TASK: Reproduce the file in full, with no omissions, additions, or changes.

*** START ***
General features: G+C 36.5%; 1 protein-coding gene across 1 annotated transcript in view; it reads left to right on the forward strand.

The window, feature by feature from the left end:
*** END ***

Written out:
General features: G+C 36.5%; 1 protein-coding gene across 1 annotated transcript in view; it reads left to right on the forward strand.

The window, feature by feature from the left end: